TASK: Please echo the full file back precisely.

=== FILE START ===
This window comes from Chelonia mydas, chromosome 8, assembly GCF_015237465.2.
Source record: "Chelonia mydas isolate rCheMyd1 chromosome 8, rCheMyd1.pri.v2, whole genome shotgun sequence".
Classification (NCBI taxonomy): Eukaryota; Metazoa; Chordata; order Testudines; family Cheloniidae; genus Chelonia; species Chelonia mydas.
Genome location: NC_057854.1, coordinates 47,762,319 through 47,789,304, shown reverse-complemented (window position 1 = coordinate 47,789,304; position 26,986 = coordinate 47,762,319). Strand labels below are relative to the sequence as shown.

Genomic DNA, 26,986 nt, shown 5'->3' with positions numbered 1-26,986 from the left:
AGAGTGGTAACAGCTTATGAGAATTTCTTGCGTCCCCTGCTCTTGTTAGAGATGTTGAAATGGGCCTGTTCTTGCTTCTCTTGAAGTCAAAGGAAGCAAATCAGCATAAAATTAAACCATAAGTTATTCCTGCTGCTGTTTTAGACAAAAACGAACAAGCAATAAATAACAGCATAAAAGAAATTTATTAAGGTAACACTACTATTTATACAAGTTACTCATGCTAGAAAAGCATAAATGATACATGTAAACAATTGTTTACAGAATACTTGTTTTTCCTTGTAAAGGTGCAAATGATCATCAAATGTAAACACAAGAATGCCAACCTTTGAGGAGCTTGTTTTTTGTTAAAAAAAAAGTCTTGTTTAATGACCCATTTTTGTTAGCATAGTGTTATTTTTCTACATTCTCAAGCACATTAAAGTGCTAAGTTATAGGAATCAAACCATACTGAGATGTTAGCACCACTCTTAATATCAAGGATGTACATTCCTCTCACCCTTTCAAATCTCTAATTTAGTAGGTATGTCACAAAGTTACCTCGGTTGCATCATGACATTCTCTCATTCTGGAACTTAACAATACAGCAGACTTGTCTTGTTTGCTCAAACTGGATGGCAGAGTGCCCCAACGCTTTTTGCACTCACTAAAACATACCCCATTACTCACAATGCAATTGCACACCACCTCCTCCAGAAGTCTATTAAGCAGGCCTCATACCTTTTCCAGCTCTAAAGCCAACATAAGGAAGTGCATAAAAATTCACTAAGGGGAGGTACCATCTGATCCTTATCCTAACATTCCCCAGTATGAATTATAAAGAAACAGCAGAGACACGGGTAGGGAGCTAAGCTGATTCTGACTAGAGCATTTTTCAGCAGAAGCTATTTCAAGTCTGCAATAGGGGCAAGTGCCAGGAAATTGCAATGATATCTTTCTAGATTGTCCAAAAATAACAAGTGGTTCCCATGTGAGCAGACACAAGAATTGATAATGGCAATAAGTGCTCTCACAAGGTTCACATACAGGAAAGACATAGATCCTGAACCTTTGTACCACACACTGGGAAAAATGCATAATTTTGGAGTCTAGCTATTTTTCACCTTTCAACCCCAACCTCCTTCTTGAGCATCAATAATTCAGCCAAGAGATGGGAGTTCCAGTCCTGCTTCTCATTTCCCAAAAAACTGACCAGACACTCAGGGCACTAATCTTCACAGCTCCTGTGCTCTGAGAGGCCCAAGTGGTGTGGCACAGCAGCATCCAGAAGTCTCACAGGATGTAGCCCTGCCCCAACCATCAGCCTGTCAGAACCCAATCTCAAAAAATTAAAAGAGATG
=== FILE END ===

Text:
This window comes from Chelonia mydas, chromosome 8, assembly GCF_015237465.2.
Source record: "Chelonia mydas isolate rCheMyd1 chromosome 8, rCheMyd1.pri.v2, whole genome shotgun sequence".
Classification (NCBI taxonomy): Eukaryota; Metazoa; Chordata; order Testudines; family Cheloniidae; genus Chelonia; species Chelonia mydas.
Genome location: NC_057854.1, coordinates 47,762,319 through 47,789,304, shown reverse-complemented (window position 1 = coordinate 47,789,304; position 26,986 = coordinate 47,762,319). Strand labels below are relative to the sequence as shown.

Genomic DNA, 26,986 nt, shown 5'->3' with positions numbered 1-26,986 from the left:
AGAGTGGTAACAGCTTATGAGAATTTCTTGCGTCCCCTGCTCTTGTTAGAGATGTTGAAATGGGCCTGTTCTTGCTTCTCTTGAAGTCAAAGGAAGCAAATCAGCATAAAATTAAACCATAAGTTATTCCTGCTGCTGTTTTAGACAAAAACGAACAAGCAATAAATAACAGCATAAAAGAAATTTATTAAGGTAACACTACTATTTATACAAGTTACTCATGCTAGAAAAGCATAAATGATACATGTAAACAATTGTTTACAGAATACTTGTTTTTCCTTGTAAAGGTGCAAATGATCATCAAATGTAAACACAAGAATGCCAACCTTTGAGGAGCTTGTTTTTTGTTAAAAAAAAAGTCTTGTTTAATGACCCATTTTTGTTAGCATAGTGTTATTTTTCTACATTCTCAAGCACATTAAAGTGCTAAGTTATAGGAATCAAACCATACTGAGATGTTAGCACCACTCTTAATATCAAGGATGTACATTCCTCTCACCCTTTCAAATCTCTAATTTAGTAGGTATGTCACAAAGTTACCTCGGTTGCATCATGACATTCTCTCATTCTGGAACTTAACAATACAGCAGACTTGTCTTGTTTGCTCAAACTGGATGGCAGAGTGCCCCAACGCTTTTTGCACTCACTAAAACATACCCCATTACTCACAATGCAATTGCACACCACCTCCTCCAGAAGTCTATTAAGCAGGCCTCATACCTTTTCCAGCTCTAAAGCCAACATAAGGAAGTGCATAAAAATTCACTAAGGGGAGGTACCATCTGATCCTTATCCTAACATTCCCCAGTATGAATTATAAAGAAACAGCAGAGACACGGGTAGGGAGCTAAGCTGATTCTGACTAGAGCATTTTTCAGCAGAAGCTATTTCAAGTCTGCAATAGGGGCAAGTGCCAGGAAATTGCAATGATATCTTTCTAGATTGTCCAAAAATAACAAGTGGTTCCCATGTGAGCAGACACAAGAATTGATAATGGCAATAAGTGCTCTCACAAGGTTCACATACAGGAAAGACATAGATCCTGAACCTTTGTACCACACACTGGGAAAAATGCATAATTTTGGAGTCTAGCTATTTTTCACCTTTCAACCCCAACCTCCTTCTTGAGCATCAATAATTCAGCCAAGAGATGGGAGTTCCAGTCCTGCTTCTCATTTCCCAAAAAACTGACCAGACACTCAGGGCACTAATCTTCACAGCTCCTGTGCTCTGAGAGGCCCAAGTGGTGTGGCACAGCAGCATCCAGAAGTCTCACAGGATGTAGCCCTGCCCCAACCATCAGCCTGTCAGAACCCAATCTCAAAAAATTAAAAGAGATG